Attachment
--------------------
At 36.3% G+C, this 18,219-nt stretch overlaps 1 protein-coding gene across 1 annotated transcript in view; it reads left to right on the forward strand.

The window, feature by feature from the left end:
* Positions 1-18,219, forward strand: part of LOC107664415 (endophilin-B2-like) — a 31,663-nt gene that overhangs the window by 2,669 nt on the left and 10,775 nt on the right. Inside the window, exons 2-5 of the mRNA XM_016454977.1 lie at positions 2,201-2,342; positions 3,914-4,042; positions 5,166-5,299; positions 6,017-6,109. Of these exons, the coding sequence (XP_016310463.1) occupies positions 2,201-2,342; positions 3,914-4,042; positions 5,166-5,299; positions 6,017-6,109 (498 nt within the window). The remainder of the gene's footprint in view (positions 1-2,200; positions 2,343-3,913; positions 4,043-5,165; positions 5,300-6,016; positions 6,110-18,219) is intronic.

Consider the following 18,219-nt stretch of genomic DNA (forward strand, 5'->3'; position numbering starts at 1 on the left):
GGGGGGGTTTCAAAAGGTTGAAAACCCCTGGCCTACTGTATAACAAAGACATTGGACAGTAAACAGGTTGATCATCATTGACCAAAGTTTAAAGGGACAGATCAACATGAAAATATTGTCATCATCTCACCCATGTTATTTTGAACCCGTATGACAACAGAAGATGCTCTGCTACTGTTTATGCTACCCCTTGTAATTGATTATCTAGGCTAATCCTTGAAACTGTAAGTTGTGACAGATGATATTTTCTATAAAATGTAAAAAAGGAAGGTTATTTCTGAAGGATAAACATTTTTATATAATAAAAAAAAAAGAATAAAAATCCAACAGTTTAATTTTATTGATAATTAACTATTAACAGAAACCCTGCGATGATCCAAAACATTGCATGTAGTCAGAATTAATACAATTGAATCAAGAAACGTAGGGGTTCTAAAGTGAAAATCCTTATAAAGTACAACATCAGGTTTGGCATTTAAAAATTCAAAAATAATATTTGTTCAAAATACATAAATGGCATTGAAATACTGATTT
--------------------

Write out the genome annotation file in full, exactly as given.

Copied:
At 36.3% G+C, this 18,219-nt stretch overlaps 1 protein-coding gene across 1 annotated transcript in view; it reads left to right on the forward strand.

The window, feature by feature from the left end:
* Positions 1-18,219, forward strand: part of LOC107664415 (endophilin-B2-like) — a 31,663-nt gene that overhangs the window by 2,669 nt on the left and 10,775 nt on the right. Inside the window, exons 2-5 of the mRNA XM_016454977.1 lie at positions 2,201-2,342; positions 3,914-4,042; positions 5,166-5,299; positions 6,017-6,109. Of these exons, the coding sequence (XP_016310463.1) occupies positions 2,201-2,342; positions 3,914-4,042; positions 5,166-5,299; positions 6,017-6,109 (498 nt within the window). The remainder of the gene's footprint in view (positions 1-2,200; positions 2,343-3,913; positions 4,043-5,165; positions 5,300-6,016; positions 6,110-18,219) is intronic.

Consider the following 18,219-nt stretch of genomic DNA (forward strand, 5'->3'; position numbering starts at 1 on the left):
GGGGGGGTTTCAAAAGGTTGAAAACCCCTGGCCTACTGTATAACAAAGACATTGGACAGTAAACAGGTTGATCATCATTGACCAAAGTTTAAAGGGACAGATCAACATGAAAATATTGTCATCATCTCACCCATGTTATTTTGAACCCGTATGACAACAGAAGATGCTCTGCTACTGTTTATGCTACCCCTTGTAATTGATTATCTAGGCTAATCCTTGAAACTGTAAGTTGTGACAGATGATATTTTCTATAAAATGTAAAAAAGGAAGGTTATTTCTGAAGGATAAACATTTTTATATAATAAAAAAAAAAGAATAAAAATCCAACAGTTTAATTTTATTGATAATTAACTATTAACAGAAACCCTGCGATGATCCAAAACATTGCATGTAGTCAGAATTAATACAATTGAATCAAGAAACGTAGGGGTTCTAAAGTGAAAATCCTTATAAAGTACAACATCAGGTTTGGCATTTAAAAATTCAAAAATAATATTTGTTCAAAATACATAAATGGCATTGAAATACTGATTT